Wednesday 16 June 2021
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2.6% increase in benefit rates

2.6% increase in benefit rates

Tuesday 30 June 2020

2.6% increase in benefit rates

The States pension and benefits including unemployment, sickness and parental allowance are set to increase by 2.6% from January 2021.

Employment & Social Security has submitted a policy letter proposing the uprating of contributions and benefits funded from social insurance for 2021.

A further Policy Letter on benefits funded from taxation, such as income support, severe disability benefit and carer’s allowance, will be brought to the States later this year, alongside the States’ Budget for 2021.

For now, ESS has outlined its plans to increase benefits funded through the Guernsey Insurance Fund without increasing contribution rates. 


Pictured: Social Insurance rates are set to remain unchanged in 2021.

In the long-term, however, ESS Vice-President Shane Langlois said higher contribution rates are "inevitable" in order to continue supporting people on benefits. 

“While the committee feels that it’s not currently the right time to increase contribution rates, increases in future are inevitable if pensions and other benefit rates are to maintain their relative value," he said.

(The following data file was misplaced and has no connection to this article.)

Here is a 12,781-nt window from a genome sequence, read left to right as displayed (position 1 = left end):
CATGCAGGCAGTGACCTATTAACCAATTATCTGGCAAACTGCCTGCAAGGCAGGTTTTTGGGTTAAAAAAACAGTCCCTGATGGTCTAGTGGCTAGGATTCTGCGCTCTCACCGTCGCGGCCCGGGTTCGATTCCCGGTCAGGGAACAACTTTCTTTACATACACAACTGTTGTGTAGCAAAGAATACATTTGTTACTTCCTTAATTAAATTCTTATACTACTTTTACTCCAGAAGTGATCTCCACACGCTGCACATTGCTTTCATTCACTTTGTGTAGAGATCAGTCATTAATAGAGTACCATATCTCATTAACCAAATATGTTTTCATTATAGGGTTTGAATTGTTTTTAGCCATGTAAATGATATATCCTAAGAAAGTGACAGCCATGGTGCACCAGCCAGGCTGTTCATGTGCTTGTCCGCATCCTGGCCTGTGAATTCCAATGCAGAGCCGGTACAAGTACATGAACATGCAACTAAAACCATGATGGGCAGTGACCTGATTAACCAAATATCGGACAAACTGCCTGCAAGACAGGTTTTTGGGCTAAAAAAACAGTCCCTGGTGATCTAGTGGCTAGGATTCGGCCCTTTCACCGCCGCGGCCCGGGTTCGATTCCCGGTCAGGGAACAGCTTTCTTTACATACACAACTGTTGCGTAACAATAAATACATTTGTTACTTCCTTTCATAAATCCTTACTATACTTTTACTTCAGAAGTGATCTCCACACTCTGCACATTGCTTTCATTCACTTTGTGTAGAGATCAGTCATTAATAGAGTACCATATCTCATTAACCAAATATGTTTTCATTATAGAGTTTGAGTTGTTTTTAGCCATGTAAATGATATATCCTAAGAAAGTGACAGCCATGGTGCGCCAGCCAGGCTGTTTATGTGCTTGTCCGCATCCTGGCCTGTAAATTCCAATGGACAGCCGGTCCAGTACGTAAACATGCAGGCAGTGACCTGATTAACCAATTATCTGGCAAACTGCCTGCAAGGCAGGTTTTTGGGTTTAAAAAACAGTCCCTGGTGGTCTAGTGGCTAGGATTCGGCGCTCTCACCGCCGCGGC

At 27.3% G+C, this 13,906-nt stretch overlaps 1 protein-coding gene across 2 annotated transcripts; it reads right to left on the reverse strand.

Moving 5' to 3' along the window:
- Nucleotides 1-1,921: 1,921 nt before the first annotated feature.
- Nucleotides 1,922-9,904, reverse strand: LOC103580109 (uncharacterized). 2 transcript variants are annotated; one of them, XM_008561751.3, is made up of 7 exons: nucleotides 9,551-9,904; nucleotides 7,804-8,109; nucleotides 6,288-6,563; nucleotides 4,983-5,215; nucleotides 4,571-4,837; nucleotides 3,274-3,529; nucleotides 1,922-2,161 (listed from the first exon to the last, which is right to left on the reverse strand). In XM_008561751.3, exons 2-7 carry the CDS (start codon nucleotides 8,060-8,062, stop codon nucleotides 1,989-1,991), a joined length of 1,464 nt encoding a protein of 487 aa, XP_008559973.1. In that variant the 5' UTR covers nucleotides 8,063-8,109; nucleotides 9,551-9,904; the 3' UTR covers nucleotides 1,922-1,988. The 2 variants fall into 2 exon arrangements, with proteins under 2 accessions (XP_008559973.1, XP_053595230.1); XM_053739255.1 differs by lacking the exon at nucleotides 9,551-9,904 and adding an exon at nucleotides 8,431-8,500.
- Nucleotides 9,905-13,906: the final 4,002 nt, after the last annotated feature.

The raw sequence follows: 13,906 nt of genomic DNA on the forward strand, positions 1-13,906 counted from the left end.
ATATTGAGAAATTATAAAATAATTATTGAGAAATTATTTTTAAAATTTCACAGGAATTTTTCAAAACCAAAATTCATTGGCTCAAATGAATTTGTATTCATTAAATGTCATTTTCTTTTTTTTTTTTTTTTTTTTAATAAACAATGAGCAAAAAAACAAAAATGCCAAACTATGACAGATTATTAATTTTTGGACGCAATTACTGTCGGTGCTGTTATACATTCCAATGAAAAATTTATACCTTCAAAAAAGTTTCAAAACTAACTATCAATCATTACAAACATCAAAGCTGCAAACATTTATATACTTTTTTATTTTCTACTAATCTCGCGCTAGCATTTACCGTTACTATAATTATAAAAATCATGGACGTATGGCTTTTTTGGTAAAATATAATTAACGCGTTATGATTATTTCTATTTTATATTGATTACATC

"These long-term funding issues need to be considered within the overall review of the taxation strategy and the recovery from the Covid-19 crisis.”


Pictured: A table showing which benefits will increase in 2021 under ESS's proposals. 

If the committee’s proposals are approved, the full rate of old-age pension will increase in 2021 by £5.79 per week to £228.37 per week.

Parental allowance will go up from £223.02 per week to £228.83.

Unemployment and sickness benefits will increase from £163.80 to £168.07. 

In total, the amount of money spent paying out social insurance benefits this year will total around £154m.

That figure will increase to £163m if the proposed benefit increases go ahead.

The proposals will go to the States of Deliberation for final approval. 

Pictured top: ESS Vice-President Shane Langlois and ESS President Michelle Le Clerc. 

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